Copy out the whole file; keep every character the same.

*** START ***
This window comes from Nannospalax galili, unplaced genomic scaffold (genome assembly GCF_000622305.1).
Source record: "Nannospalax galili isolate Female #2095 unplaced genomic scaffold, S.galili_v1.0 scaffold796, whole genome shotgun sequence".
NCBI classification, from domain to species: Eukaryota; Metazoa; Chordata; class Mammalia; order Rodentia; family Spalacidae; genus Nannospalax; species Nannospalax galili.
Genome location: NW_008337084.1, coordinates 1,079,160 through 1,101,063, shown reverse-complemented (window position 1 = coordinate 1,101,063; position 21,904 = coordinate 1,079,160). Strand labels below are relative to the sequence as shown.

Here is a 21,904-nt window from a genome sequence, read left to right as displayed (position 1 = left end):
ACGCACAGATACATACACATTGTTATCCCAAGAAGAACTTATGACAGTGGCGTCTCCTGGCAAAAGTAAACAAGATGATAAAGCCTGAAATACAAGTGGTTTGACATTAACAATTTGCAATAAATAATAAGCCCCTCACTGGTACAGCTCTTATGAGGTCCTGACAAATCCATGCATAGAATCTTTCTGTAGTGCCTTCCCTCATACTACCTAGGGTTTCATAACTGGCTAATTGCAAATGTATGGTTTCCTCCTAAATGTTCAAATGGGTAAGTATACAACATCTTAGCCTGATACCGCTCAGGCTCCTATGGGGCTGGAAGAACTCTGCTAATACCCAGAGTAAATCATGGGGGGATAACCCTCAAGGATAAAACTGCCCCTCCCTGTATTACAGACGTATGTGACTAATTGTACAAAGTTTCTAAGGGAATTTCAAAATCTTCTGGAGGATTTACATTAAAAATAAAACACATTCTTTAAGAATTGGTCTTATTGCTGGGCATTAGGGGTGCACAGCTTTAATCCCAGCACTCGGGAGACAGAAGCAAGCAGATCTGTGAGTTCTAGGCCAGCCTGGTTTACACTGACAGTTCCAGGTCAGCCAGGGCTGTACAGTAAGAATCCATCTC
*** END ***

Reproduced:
This window comes from Nannospalax galili, unplaced genomic scaffold (genome assembly GCF_000622305.1).
Source record: "Nannospalax galili isolate Female #2095 unplaced genomic scaffold, S.galili_v1.0 scaffold796, whole genome shotgun sequence".
NCBI classification, from domain to species: Eukaryota; Metazoa; Chordata; class Mammalia; order Rodentia; family Spalacidae; genus Nannospalax; species Nannospalax galili.
Genome location: NW_008337084.1, coordinates 1,079,160 through 1,101,063, shown reverse-complemented (window position 1 = coordinate 1,101,063; position 21,904 = coordinate 1,079,160). Strand labels below are relative to the sequence as shown.

Here is a 21,904-nt window from a genome sequence, read left to right as displayed (position 1 = left end):
ACGCACAGATACATACACATTGTTATCCCAAGAAGAACTTATGACAGTGGCGTCTCCTGGCAAAAGTAAACAAGATGATAAAGCCTGAAATACAAGTGGTTTGACATTAACAATTTGCAATAAATAATAAGCCCCTCACTGGTACAGCTCTTATGAGGTCCTGACAAATCCATGCATAGAATCTTTCTGTAGTGCCTTCCCTCATACTACCTAGGGTTTCATAACTGGCTAATTGCAAATGTATGGTTTCCTCCTAAATGTTCAAATGGGTAAGTATACAACATCTTAGCCTGATACCGCTCAGGCTCCTATGGGGCTGGAAGAACTCTGCTAATACCCAGAGTAAATCATGGGGGGATAACCCTCAAGGATAAAACTGCCCCTCCCTGTATTACAGACGTATGTGACTAATTGTACAAAGTTTCTAAGGGAATTTCAAAATCTTCTGGAGGATTTACATTAAAAATAAAACACATTCTTTAAGAATTGGTCTTATTGCTGGGCATTAGGGGTGCACAGCTTTAATCCCAGCACTCGGGAGACAGAAGCAAGCAGATCTGTGAGTTCTAGGCCAGCCTGGTTTACACTGACAGTTCCAGGTCAGCCAGGGCTGTACAGTAAGAATCCATCTC